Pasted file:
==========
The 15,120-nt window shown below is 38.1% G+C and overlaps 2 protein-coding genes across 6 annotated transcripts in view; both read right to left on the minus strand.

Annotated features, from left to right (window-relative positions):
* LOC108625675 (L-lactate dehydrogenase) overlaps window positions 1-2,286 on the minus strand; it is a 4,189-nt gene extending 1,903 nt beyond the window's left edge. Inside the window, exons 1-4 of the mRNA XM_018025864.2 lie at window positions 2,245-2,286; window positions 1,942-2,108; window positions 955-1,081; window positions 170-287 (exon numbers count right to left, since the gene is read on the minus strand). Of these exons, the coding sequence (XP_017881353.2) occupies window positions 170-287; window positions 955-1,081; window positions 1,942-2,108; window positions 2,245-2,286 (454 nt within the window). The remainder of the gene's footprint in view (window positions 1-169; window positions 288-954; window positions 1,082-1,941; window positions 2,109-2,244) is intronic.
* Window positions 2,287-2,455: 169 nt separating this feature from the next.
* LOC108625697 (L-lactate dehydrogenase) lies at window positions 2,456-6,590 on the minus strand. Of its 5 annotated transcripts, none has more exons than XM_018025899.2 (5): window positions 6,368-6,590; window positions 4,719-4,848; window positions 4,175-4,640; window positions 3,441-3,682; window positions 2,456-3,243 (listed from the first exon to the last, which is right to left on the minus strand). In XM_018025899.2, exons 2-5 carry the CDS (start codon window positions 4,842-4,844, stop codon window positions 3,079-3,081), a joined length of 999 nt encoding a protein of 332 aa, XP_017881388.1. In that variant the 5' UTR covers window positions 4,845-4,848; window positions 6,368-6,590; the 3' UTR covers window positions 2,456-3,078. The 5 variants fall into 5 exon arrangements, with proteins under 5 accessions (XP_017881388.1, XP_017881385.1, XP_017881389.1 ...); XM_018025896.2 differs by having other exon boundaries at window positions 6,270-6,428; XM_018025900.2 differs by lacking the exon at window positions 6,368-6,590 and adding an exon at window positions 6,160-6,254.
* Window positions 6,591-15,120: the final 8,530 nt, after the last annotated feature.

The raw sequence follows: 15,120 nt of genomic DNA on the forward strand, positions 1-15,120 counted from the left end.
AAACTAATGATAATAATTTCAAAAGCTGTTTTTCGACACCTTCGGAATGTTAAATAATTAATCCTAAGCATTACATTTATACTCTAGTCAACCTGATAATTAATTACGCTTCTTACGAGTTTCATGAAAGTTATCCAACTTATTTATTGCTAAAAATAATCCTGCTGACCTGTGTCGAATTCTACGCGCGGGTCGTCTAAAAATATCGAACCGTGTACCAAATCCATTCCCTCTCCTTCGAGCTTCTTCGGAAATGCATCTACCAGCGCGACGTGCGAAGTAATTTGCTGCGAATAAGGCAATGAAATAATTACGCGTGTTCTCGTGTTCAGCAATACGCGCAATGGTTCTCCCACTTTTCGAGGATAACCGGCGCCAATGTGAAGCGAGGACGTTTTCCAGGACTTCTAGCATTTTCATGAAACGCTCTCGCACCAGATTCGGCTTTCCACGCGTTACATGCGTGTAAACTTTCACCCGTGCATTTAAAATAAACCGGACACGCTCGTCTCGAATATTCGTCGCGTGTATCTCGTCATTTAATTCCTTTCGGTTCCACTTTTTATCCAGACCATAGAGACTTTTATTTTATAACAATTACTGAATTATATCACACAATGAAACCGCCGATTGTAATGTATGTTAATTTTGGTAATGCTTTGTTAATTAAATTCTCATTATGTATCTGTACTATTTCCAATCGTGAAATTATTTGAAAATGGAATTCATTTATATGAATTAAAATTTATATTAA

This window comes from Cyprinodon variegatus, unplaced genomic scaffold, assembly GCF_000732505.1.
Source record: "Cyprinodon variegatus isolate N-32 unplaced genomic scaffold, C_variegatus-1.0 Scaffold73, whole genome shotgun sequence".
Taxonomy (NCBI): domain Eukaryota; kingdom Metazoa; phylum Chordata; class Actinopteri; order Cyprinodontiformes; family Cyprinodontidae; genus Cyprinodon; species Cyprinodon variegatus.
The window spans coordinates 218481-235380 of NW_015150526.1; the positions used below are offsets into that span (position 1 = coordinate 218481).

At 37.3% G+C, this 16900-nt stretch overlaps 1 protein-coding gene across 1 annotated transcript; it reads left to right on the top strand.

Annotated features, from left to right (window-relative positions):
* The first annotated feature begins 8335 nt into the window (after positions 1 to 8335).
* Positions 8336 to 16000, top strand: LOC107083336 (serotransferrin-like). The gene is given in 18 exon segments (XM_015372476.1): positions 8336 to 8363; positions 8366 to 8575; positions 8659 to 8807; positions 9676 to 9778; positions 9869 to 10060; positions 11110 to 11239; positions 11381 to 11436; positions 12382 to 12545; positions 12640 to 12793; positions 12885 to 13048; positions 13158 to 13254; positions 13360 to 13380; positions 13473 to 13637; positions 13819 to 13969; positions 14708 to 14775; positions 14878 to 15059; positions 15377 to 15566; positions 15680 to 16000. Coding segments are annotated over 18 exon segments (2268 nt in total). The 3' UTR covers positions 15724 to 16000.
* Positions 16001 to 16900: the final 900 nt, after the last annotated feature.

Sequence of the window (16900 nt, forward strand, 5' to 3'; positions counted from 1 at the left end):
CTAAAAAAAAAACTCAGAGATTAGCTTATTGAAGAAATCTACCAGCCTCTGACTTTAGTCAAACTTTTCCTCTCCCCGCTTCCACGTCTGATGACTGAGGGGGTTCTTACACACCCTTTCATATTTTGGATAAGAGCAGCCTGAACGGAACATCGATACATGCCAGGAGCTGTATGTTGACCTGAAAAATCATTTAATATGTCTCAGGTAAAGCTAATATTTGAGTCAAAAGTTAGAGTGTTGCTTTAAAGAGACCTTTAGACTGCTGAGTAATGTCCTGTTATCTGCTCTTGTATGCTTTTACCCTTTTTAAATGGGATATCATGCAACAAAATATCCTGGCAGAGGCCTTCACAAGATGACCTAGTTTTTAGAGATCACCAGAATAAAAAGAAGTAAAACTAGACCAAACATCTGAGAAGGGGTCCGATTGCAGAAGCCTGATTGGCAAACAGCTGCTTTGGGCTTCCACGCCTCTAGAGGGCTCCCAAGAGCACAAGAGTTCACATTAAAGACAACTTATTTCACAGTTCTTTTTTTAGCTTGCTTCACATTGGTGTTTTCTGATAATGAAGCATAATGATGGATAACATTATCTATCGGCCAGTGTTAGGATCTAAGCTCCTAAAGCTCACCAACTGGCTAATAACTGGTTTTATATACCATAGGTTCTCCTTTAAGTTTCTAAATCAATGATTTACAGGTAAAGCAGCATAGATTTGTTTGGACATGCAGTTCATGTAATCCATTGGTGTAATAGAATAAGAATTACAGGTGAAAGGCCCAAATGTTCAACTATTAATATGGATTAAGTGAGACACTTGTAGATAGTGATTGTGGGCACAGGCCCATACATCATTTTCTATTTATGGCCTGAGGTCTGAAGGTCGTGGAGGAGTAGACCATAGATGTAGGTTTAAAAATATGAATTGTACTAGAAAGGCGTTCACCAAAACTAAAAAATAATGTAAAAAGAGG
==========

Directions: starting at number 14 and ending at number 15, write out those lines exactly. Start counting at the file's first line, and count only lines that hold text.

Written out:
Annotated features, from left to right (window-relative positions):
* The first annotated feature begins 8335 nt into the window (after positions 1 to 8335).